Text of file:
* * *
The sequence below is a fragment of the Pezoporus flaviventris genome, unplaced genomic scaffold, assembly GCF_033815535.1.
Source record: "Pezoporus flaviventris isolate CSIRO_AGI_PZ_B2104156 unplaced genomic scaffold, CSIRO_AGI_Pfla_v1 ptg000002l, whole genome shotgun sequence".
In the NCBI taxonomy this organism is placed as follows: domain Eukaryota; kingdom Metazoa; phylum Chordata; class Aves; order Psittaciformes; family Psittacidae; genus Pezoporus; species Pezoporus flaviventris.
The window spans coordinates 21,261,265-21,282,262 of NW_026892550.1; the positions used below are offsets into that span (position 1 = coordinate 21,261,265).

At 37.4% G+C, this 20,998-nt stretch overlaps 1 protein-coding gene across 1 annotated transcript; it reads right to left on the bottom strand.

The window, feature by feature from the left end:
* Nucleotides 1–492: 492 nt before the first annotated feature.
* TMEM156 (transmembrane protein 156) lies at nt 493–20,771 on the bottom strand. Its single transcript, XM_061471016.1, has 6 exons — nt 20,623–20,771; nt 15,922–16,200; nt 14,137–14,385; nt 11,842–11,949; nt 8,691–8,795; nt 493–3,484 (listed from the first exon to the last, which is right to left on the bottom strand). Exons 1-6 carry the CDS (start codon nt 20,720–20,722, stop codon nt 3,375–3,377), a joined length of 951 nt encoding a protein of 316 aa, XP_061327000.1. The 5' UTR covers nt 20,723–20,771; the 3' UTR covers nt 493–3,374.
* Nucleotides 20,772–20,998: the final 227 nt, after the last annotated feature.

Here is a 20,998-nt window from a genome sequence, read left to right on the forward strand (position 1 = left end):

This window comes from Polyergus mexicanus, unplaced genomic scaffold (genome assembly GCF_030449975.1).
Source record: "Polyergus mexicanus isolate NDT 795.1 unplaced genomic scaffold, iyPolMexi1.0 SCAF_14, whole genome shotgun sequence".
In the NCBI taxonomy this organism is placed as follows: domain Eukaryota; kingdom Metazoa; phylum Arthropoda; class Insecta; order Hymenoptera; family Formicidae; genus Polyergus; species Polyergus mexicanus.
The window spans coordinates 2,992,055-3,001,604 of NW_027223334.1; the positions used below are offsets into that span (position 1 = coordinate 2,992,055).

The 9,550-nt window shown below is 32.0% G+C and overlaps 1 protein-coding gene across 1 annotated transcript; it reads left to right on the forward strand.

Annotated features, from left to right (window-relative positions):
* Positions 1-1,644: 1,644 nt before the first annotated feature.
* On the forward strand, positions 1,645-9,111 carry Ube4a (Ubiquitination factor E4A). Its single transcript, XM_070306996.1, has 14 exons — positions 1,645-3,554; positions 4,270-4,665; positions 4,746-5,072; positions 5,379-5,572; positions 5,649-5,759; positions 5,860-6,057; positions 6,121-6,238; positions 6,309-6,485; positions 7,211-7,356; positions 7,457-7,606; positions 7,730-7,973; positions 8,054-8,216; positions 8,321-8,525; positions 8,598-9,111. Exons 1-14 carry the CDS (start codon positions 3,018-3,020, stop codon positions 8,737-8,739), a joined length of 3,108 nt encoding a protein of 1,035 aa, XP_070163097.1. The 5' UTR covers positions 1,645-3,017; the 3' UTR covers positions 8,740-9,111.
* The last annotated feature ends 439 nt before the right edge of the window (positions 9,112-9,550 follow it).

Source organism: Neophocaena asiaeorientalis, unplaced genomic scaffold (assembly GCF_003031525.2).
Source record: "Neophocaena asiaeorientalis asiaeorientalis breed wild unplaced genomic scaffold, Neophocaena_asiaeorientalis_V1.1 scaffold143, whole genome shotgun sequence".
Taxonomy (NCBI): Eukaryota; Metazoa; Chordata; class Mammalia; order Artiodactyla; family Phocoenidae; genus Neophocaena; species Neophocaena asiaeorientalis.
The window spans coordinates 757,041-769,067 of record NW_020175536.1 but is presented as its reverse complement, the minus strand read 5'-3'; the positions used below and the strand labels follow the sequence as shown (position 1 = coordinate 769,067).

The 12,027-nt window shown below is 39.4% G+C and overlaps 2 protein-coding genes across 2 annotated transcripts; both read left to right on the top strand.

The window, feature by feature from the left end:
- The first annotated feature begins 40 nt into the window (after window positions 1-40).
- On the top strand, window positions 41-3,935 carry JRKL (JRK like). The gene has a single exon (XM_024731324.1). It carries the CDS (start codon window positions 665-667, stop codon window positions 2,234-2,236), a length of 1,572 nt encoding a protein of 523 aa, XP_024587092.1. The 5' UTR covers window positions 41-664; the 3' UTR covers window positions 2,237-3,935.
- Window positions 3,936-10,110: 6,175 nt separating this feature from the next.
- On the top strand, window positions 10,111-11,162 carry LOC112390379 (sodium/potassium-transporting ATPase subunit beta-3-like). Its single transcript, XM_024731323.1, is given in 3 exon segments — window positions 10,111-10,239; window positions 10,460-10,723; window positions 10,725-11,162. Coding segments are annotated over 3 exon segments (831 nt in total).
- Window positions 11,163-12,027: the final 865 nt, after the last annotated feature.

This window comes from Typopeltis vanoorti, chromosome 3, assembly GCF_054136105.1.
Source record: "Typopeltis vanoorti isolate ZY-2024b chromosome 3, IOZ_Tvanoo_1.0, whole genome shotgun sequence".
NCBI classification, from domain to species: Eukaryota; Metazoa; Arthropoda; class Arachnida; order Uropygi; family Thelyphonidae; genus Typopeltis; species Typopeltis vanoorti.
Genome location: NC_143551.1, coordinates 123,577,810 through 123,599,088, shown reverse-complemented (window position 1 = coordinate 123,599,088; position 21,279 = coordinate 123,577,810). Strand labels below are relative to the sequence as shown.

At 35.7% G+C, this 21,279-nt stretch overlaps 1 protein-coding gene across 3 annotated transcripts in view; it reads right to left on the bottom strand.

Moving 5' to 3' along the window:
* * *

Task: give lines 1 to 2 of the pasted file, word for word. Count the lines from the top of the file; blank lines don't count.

The sequence below is a fragment of the Pezoporus flaviventris genome, unplaced genomic scaffold, assembly GCF_033815535.1.
Source record: "Pezoporus flaviventris isolate CSIRO_AGI_PZ_B2104156 unplaced genomic scaffold, CSIRO_AGI_Pfla_v1 ptg000002l, whole genome shotgun sequence".